CHANG: And I'm Ailsa Chang. Today on the show, we will show you how Russian investing, tax fraud and murder form a web of events that may have led to a secret meeting with the president's son and closest advisers. Bill Browder went to Russia to make a fortune, but he found himself in a fight with Russian oligarchs over money and power. And he lost not just his companies, but it cost him the life of a friend.

SMITH: Browder's story explains a lot about what the Russian government - what, really, Vladimir Putin wants from the president of the United States and how far he'll go to get it.


CHANG: Bill Browder was brought up to challenge authority. His grandfather was a labor union organizer, ran for president of the United States on the Communist Party ticket. His Russian grandmother was threatened with deportation during the McCarthy era. Browder himself was always looking for a rule to break.

BROWDER: So I was going through my teenage rebellion back in the 1970s, and I was trying to figure out a great way to rebel from this family of communists. So I grew my hair long. That didn't upset my parents. I followed the Grateful Dead. That didn't have any impact. But one day, I came up with the perfect rebellion from my family, which was to put on a suit and tie and become a capitalist. And there was nothing I could do to piss off my family more than that.

SMITH: Browder got an economics degree from the University of Chicago, an MBA from Stanford. And by the time he graduated, he had found the perfect place to be a cowboy capitalist, the place his grandparents loved, Russia.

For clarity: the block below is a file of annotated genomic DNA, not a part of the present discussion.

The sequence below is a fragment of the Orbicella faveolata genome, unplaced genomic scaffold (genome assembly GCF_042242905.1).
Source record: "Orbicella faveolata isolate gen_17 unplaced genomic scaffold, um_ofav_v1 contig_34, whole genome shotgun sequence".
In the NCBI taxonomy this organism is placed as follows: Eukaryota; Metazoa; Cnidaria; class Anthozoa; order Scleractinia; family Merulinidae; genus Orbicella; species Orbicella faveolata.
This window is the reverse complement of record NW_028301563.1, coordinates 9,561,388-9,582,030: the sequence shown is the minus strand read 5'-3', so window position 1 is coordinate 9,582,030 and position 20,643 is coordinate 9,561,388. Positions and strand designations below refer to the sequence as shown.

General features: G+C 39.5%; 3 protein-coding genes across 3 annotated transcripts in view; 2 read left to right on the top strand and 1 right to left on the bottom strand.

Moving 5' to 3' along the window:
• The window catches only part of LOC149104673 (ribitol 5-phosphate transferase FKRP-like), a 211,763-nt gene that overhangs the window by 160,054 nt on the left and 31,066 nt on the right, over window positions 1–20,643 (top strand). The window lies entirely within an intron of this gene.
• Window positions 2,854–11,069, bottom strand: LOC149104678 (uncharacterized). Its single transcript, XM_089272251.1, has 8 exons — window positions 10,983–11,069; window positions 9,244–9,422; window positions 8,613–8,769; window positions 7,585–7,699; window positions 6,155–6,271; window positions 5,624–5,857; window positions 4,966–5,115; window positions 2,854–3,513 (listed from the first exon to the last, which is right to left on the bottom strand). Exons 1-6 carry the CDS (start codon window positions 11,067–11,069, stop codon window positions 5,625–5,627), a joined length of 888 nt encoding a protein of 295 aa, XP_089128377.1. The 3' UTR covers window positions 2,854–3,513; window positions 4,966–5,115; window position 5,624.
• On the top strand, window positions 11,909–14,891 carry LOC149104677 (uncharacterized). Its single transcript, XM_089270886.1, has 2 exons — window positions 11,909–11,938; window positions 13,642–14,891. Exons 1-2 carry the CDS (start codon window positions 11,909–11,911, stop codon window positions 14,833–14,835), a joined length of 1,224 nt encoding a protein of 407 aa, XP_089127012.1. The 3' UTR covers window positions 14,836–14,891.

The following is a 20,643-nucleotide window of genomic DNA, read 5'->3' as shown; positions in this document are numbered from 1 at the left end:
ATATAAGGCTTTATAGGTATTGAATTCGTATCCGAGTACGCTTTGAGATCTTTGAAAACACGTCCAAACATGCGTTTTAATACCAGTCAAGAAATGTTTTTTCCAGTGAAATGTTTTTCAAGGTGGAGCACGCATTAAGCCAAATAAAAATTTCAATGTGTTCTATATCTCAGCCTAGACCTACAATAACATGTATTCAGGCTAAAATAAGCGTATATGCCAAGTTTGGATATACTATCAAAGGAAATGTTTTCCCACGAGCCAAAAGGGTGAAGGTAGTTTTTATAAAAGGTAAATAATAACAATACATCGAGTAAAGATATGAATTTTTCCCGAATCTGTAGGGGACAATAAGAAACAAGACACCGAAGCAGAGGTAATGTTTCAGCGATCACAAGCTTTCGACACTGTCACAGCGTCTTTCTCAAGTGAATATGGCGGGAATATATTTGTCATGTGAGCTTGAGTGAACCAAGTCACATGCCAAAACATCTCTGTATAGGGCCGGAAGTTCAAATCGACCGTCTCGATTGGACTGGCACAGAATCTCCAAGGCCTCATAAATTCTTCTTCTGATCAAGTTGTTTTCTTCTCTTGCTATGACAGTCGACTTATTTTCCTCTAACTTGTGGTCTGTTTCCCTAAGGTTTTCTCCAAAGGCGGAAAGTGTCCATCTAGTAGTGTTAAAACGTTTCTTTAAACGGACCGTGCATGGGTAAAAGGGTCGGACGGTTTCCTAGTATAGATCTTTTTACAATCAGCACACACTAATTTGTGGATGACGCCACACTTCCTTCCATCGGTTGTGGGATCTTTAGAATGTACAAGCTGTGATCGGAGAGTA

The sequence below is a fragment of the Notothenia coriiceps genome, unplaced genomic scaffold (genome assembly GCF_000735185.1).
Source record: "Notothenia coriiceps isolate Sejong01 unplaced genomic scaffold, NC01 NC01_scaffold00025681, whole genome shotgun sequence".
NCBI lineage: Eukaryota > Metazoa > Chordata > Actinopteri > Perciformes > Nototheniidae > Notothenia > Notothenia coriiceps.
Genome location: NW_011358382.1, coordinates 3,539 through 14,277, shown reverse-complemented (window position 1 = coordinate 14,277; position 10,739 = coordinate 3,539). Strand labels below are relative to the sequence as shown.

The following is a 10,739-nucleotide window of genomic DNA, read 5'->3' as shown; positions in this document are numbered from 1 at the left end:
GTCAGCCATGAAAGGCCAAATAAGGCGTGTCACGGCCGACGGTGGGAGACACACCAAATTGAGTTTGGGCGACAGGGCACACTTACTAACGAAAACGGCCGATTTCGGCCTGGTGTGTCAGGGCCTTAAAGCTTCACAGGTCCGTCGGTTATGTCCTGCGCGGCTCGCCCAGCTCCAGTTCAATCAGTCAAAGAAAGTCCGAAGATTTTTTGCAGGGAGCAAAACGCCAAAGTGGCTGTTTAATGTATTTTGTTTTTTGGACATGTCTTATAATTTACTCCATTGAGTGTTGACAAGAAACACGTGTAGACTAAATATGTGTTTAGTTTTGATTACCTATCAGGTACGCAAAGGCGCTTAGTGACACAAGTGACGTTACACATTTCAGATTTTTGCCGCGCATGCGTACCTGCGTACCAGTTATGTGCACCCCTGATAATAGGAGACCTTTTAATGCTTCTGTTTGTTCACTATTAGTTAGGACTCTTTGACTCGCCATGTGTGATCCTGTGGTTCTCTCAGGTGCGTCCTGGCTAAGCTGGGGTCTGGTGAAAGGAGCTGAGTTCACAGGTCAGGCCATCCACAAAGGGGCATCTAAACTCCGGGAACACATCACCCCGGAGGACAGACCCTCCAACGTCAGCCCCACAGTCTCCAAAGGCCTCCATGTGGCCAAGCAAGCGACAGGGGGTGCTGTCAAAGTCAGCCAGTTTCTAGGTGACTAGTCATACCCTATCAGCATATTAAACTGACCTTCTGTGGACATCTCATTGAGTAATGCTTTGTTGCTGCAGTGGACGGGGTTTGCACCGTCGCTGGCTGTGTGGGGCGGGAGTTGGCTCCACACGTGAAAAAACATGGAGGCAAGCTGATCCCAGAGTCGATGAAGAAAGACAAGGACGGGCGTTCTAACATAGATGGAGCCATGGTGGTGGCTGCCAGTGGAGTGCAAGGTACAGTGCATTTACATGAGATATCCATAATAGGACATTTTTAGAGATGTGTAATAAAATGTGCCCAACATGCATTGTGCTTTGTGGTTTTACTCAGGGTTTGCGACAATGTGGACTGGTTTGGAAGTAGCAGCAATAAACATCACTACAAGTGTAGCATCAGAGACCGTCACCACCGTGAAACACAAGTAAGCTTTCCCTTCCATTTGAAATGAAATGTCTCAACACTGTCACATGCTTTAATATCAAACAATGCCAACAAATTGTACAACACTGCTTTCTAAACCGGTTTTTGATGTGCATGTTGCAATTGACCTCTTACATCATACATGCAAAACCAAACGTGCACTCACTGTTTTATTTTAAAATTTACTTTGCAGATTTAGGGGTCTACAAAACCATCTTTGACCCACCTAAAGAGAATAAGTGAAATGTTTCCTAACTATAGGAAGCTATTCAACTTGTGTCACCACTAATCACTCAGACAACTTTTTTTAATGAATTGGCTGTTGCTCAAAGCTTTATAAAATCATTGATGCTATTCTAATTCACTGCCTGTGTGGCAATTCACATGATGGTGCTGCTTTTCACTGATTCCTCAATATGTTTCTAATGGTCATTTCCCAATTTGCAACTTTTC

CHANG: It's 1996, after the fall of the Berlin Wall. And Russia wants to ditch communism overnight. They have all these old state-owned companies they want to make private.

BROWDER: It was a complete, Wild-West, gold-rush type of situation. The Russian government had basically - in their own efforts to go from communism to capitalism, they basically gave all the state assets away for free.

SMITH: So could you walk in and buy a factory?

BROWDER: You could do anything. You walk in, buy an oil company. You could walk in, buy a timber mill. You could walk in and do anything. This wasn't rocket science. You basically could buy an oil company at a 99.9 percent discount to the same type of oil company in the West. And so the real trade was, you know, are you going to lose all your money if they take it away from you, or is Russia going to go from total chaos to a little bit less chaos? Because if it goes from total chaos to a little less chaos, you'll make 10, 20, 30 times your money.

SMITH: That was the capitalist dream. So Browder started an investment fund, a fund that would eventually be the largest one in Russia with assets worth billions of dollars. And what he found out was that just by investing in Russia, he was suddenly thrust into this whole power struggle because you couldn't just buy stock in a company and walk away. You had to go inside each business, get your hands dirty, figure out how a Russian business worked.